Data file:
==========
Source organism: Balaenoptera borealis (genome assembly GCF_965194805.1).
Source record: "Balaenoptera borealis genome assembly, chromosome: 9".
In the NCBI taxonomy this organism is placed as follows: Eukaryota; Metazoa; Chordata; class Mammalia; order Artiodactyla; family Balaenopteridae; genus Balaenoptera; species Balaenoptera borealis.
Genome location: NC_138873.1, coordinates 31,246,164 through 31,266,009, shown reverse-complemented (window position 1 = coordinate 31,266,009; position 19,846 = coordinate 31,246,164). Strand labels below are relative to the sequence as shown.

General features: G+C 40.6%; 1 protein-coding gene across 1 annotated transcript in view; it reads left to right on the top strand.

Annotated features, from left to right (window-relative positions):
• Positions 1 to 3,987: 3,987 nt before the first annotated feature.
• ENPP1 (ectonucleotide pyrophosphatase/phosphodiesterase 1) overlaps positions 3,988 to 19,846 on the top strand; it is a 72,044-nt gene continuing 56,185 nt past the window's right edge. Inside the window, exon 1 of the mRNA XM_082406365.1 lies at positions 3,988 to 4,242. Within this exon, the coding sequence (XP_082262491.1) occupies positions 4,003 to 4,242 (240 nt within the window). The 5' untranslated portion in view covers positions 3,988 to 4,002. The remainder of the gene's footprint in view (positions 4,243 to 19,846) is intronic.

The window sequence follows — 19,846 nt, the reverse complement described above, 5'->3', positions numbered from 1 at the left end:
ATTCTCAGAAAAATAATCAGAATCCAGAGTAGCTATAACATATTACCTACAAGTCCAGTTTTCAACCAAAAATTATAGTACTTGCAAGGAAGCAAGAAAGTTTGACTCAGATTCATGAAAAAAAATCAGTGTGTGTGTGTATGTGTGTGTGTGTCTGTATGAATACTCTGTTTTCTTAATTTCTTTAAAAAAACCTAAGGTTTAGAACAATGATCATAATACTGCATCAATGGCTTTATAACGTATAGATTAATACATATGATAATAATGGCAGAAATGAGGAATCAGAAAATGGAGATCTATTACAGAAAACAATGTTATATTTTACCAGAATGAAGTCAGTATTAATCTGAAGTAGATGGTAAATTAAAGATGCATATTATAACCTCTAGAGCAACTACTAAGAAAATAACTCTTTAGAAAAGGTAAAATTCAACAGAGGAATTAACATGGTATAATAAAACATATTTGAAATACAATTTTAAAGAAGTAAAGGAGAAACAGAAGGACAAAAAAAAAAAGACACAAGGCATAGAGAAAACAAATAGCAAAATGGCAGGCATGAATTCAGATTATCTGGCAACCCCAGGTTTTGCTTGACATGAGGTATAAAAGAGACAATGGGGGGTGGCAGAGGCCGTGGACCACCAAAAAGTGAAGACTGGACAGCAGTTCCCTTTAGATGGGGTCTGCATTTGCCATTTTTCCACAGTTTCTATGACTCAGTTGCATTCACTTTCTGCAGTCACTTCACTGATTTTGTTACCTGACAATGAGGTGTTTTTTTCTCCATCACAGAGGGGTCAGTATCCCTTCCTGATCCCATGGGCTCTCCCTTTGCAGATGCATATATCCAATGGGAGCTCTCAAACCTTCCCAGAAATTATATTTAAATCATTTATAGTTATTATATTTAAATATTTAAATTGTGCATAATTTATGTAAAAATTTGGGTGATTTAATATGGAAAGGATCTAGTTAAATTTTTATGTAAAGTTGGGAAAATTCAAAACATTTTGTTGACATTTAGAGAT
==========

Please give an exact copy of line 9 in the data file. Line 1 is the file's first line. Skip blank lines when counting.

The window sequence follows — 19,846 nt, the reverse complement described above, 5'->3', positions numbered from 1 at the left end: